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Toxicological evaluation of inhalation exposure to benzene and toluene in a raptorial bird, the American kestrel, falco sparverius

dc.contributor.advisorSmits, Juditen_US
dc.contributor.committeeMemberBlakley, Barry R.en_US
dc.creatorOlsgard, Mandy Leeen_US
dc.description.abstractBenzene and toluene are representative volatile organic compounds (VOCs) released during production, storage, and transportation associated with the oil and gas industry. Benzene and toluene are chemicals of concern because they are released in greater and possibly more biologically significant concentrations than other compounds. Most studies of air pollution in high oil and gas activity areas have neglected to consider risks to top-level predators. Birds can be used as highly sensitive monitors of air quality. Since the avian respiratory tract is physiologically different from a rodent respiratory tract, effects of gases cannot be safely extrapolated from rodent studies. I hypothesized that benzene, being haematotoxic and immunotoxic, along with the neurological and possible endocrine disrupting effects of toluene would be more toxic in birds than in mammals. After two summers of experimental exposure of wild and captive American kestrels to high (10ppm and 80ppm) or environmentally relevant (0.1ppm and 0.8ppm) levels of benzene and toluene, respectively, altered immune, haematopoeitic, behavioural, and endocrine responses characteristic in mammals, were evident in the kestrels.There was a decreased cell mediated immune response as measured by delayed type hypersensitivity tests in all exposed birds (p = 0.028, 0.004). An increase in humoral immunity as compared to control individuals (p = 0.041, 0.031) was also apparent in both dose groups. Plasma retinol levels were decreased in 2005 and 2006 high dose individuals (p = 0.008, 0.048). The majority of haematopoeitic effects involved the erythroid lineage in the bone marrow and the polychromatophilic erythrocytes systemically. There were no significantly adverse responses in the bone marrow with regards to the granuloid lineage but systemically there was a prominent eosinophilia (p = 0.045) and basophilia (p = 0.006) in low exposure groups. The loss of communication between polychromatophilic erythrocytes in the post-mitotic pool within the bone marrow and the peripheral blood was present in low and high exposure individuals compared to control birds (p = 0.013, 0.402, 0.974). The number of polychromatophils in the circulation of low dose group individuals was decreased compared to control birds (p = 0.029). This may be a function of toluene’s inability to inhibit biotransformation enzymes at low concentrations leading to blood cell targeting by benzene’s increased phenolic metabolite production. This theory is corroborated by the possible decreased benzene metabolism and increased toluene distribution manifesting as increased aggressive responses such as wing beating and vocalization time in the high dose group (p = 0.025, 0.086). The work here has shown American kestrels are sensitive to the air contaminants, benzene and toluene. The present study illustrates the need for reference concentrations for airborne pollutants that are calculated based on data measuring sensitive endpoints specific for avian models. Future studies should evaluate immune, haematopoeitic, and behavioural endpoints, as well as develop more sensitive isoform specific enzyme activity assays to further determine the susceptibility of birds to inhaled toxicants.en_US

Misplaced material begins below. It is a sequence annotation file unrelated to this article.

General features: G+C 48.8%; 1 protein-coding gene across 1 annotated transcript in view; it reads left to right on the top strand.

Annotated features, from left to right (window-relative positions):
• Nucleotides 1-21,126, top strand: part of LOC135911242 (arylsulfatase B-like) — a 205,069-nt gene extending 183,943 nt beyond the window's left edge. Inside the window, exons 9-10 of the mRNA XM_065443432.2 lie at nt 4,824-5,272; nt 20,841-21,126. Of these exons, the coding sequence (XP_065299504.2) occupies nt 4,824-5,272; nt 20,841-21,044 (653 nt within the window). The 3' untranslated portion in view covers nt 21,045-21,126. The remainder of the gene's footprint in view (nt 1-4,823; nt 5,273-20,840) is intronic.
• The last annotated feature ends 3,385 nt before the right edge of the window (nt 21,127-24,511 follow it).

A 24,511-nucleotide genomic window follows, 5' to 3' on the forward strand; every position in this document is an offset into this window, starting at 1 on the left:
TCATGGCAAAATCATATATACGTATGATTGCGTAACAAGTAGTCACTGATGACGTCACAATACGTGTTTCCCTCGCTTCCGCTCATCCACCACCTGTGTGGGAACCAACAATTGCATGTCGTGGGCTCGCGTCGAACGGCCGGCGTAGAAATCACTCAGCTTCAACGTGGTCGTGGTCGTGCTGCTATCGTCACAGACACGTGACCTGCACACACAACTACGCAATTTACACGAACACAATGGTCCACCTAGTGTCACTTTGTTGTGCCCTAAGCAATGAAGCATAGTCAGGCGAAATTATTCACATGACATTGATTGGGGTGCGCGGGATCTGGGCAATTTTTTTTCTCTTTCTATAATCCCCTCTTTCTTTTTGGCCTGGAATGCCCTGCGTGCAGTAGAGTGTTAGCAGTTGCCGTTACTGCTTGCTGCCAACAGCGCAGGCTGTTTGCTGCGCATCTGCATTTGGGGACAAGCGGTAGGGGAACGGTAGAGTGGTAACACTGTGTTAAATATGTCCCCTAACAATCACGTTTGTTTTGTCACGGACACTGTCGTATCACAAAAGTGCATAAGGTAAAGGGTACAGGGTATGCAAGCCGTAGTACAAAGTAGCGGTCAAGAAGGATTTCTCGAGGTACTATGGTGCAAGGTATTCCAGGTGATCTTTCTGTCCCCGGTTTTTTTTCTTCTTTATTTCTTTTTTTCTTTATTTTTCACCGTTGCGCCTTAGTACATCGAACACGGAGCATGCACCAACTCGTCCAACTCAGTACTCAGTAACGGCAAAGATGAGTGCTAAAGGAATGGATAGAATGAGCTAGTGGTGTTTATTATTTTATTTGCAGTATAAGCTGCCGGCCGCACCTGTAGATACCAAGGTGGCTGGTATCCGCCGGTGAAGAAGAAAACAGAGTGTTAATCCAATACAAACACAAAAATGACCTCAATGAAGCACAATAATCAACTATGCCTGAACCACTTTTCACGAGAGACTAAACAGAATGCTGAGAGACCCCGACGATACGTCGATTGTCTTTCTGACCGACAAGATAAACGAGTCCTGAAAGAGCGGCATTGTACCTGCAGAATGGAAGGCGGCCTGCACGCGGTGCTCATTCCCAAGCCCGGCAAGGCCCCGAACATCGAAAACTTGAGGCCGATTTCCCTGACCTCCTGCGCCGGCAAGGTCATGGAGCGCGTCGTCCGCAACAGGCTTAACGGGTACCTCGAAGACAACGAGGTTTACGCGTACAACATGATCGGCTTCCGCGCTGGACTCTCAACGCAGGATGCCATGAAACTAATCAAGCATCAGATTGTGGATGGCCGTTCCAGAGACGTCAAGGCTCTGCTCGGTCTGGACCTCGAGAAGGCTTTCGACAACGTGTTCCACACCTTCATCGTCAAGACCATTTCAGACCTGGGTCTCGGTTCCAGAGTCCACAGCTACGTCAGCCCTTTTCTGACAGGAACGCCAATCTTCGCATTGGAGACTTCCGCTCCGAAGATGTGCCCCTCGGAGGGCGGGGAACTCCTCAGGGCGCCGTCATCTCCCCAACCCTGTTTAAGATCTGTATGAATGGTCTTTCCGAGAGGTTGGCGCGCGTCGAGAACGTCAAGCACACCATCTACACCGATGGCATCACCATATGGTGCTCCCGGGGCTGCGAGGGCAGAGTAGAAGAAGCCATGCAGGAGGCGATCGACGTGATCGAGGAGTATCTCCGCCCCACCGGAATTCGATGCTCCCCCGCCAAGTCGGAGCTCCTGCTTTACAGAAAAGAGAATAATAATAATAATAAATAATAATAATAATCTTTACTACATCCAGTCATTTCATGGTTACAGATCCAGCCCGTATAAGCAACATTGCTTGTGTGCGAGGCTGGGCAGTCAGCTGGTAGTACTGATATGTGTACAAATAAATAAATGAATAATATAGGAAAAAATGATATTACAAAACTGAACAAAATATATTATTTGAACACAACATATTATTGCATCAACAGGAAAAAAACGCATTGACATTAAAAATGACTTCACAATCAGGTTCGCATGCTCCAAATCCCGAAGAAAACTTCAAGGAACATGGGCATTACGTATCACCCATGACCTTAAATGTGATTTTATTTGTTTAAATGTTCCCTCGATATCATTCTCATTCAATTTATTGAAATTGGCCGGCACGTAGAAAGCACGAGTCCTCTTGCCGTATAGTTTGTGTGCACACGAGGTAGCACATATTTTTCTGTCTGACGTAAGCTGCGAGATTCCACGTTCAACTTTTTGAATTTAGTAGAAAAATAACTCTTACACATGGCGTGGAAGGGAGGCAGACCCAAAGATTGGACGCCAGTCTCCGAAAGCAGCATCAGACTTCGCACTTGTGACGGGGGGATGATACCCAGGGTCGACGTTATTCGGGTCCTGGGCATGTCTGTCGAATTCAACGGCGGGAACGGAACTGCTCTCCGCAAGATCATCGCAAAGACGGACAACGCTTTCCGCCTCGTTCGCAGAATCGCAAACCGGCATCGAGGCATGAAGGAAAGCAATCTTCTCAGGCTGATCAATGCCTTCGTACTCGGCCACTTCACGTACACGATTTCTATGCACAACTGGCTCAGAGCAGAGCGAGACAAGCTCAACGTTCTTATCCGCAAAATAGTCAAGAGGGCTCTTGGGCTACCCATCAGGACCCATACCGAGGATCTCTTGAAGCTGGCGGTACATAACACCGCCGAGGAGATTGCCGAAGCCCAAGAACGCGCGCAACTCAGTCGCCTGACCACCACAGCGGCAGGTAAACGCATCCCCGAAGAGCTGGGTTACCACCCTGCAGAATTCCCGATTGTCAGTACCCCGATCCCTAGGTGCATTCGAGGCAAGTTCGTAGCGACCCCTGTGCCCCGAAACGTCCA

dc.subjectexposure chamberen_US
dc.subjectenzyme activityen_US
dc.titleToxicological evaluation of inhalation exposure to benzene and toluene in a raptorial bird, the American kestrel, falco sparveriusen_US
dc.type.materialtexten_US of Saskatchewanen_US of Science (M.Sc.)en_US


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